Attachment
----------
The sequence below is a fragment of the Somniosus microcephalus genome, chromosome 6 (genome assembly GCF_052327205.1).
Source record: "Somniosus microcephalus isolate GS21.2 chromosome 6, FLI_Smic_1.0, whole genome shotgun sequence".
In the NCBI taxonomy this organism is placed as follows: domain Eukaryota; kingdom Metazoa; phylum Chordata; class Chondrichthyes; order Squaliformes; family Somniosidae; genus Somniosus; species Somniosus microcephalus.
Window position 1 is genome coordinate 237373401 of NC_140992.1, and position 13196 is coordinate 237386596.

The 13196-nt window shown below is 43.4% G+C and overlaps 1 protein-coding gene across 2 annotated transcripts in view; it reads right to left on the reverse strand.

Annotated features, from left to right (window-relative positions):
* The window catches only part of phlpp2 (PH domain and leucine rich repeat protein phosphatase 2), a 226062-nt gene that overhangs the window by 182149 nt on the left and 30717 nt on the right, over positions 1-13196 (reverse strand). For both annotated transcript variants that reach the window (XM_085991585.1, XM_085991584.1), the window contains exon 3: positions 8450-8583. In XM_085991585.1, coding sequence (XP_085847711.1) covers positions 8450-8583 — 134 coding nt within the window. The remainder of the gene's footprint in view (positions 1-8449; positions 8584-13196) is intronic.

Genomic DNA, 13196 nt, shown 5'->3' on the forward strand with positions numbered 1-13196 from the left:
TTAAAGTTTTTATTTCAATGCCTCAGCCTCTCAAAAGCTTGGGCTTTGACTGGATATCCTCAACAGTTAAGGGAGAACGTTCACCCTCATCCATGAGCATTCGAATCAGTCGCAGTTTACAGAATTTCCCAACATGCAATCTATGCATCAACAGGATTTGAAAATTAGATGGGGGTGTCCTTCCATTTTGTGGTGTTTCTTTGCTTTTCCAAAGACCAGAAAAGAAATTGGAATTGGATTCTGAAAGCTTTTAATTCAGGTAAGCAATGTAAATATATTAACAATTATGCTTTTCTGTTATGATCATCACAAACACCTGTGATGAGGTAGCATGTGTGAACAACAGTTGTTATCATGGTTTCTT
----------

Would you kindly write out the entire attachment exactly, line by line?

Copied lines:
The sequence below is a fragment of the Somniosus microcephalus genome, chromosome 6 (genome assembly GCF_052327205.1).
Source record: "Somniosus microcephalus isolate GS21.2 chromosome 6, FLI_Smic_1.0, whole genome shotgun sequence".
In the NCBI taxonomy this organism is placed as follows: domain Eukaryota; kingdom Metazoa; phylum Chordata; class Chondrichthyes; order Squaliformes; family Somniosidae; genus Somniosus; species Somniosus microcephalus.
Window position 1 is genome coordinate 237373401 of NC_140992.1, and position 13196 is coordinate 237386596.

The 13196-nt window shown below is 43.4% G+C and overlaps 1 protein-coding gene across 2 annotated transcripts in view; it reads right to left on the reverse strand.

Annotated features, from left to right (window-relative positions):
* The window catches only part of phlpp2 (PH domain and leucine rich repeat protein phosphatase 2), a 226062-nt gene that overhangs the window by 182149 nt on the left and 30717 nt on the right, over positions 1-13196 (reverse strand). For both annotated transcript variants that reach the window (XM_085991585.1, XM_085991584.1), the window contains exon 3: positions 8450-8583. In XM_085991585.1, coding sequence (XP_085847711.1) covers positions 8450-8583 — 134 coding nt within the window. The remainder of the gene's footprint in view (positions 1-8449; positions 8584-13196) is intronic.

Genomic DNA, 13196 nt, shown 5'->3' on the forward strand with positions numbered 1-13196 from the left:
TTAAAGTTTTTATTTCAATGCCTCAGCCTCTCAAAAGCTTGGGCTTTGACTGGATATCCTCAACAGTTAAGGGAGAACGTTCACCCTCATCCATGAGCATTCGAATCAGTCGCAGTTTACAGAATTTCCCAACATGCAATCTATGCATCAACAGGATTTGAAAATTAGATGGGGGTGTCCTTCCATTTTGTGGTGTTTCTTTGCTTTTCCAAAGACCAGAAAAGAAATTGGAATTGGATTCTGAAAGCTTTTAATTCAGGTAAGCAATGTAAATATATTAACAATTATGCTTTTCTGTTATGATCATCACAAACACCTGTGATGAGGTAGCATGTGTGAACAACAGTTGTTATCATGGTTTCTT